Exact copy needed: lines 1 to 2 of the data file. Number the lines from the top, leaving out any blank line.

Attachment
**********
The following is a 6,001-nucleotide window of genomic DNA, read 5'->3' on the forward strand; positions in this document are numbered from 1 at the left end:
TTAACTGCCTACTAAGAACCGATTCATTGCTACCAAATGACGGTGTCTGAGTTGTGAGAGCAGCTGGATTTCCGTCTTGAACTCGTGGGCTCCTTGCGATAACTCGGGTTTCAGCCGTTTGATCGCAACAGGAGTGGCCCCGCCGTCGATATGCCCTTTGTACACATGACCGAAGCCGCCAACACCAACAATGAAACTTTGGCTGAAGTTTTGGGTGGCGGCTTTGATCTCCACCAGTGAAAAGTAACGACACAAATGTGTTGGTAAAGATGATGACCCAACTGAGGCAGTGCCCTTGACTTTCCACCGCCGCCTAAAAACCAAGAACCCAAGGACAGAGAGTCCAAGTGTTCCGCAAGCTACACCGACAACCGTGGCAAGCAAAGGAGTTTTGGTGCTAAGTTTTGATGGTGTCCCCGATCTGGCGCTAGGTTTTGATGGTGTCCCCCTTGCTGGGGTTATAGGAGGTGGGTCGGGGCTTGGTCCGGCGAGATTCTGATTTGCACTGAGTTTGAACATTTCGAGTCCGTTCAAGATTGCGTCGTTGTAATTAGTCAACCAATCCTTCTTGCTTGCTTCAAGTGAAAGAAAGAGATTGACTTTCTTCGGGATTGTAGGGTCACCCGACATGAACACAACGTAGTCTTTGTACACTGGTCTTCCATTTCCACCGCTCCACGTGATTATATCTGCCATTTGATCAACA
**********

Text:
The following is a 6,001-nucleotide window of genomic DNA, read 5'->3' on the forward strand; positions in this document are numbered from 1 at the left end:
TTAACTGCCTACTAAGAACCGATTCATTGCTACCAAATGACGGTGTCTGAGTTGTGAGAGCAGCTGGATTTCCGTCTTGAACTCGTGGGCTCCTTGCGATAACTCGGGTTTCAGCCGTTTGATCGCAACAGGAGTGGCCCCGCCGTCGATATGCCCTTTGTACACATGACCGAAGCCGCCAACACCAACAATGAAACTTTGGCTGAAGTTTTGGGTGGCGGCTTTGATCTCCACCAGTGAAAAGTAACGACACAAATGTGTTGGTAAAGATGATGACCCAACTGAGGCAGTGCCCTTGACTTTCCACCGCCGCCTAAAAACCAAGAACCCAAGGACAGAGAGTCCAAGTGTTCCGCAAGCTACACCGACAACCGTGGCAAGCAAAGGAGTTTTGGTGCTAAGTTTTGATGGTGTCCCCGATCTGGCGCTAGGTTTTGATGGTGTCCCCCTTGCTGGGGTTATAGGAGGTGGGTCGGGGCTTGGTCCGGCGAGATTCTGATTTGCACTGAGTTTGAACATTTCGAGTCCGTTCAAGATTGCGTCGTTGTAATTAGTCAACCAATCCTTCTTGCTTGCTTCAAGTGAAAGAAAGAGATTGACTTTCTTCGGGATTGTAGGGTCACCCGACATGAACACAACGTAGTCTTTGTACACTGGTCTTCCATTTCCACCGCTCCACGTGATTATATCTGCCATTTGATCAACA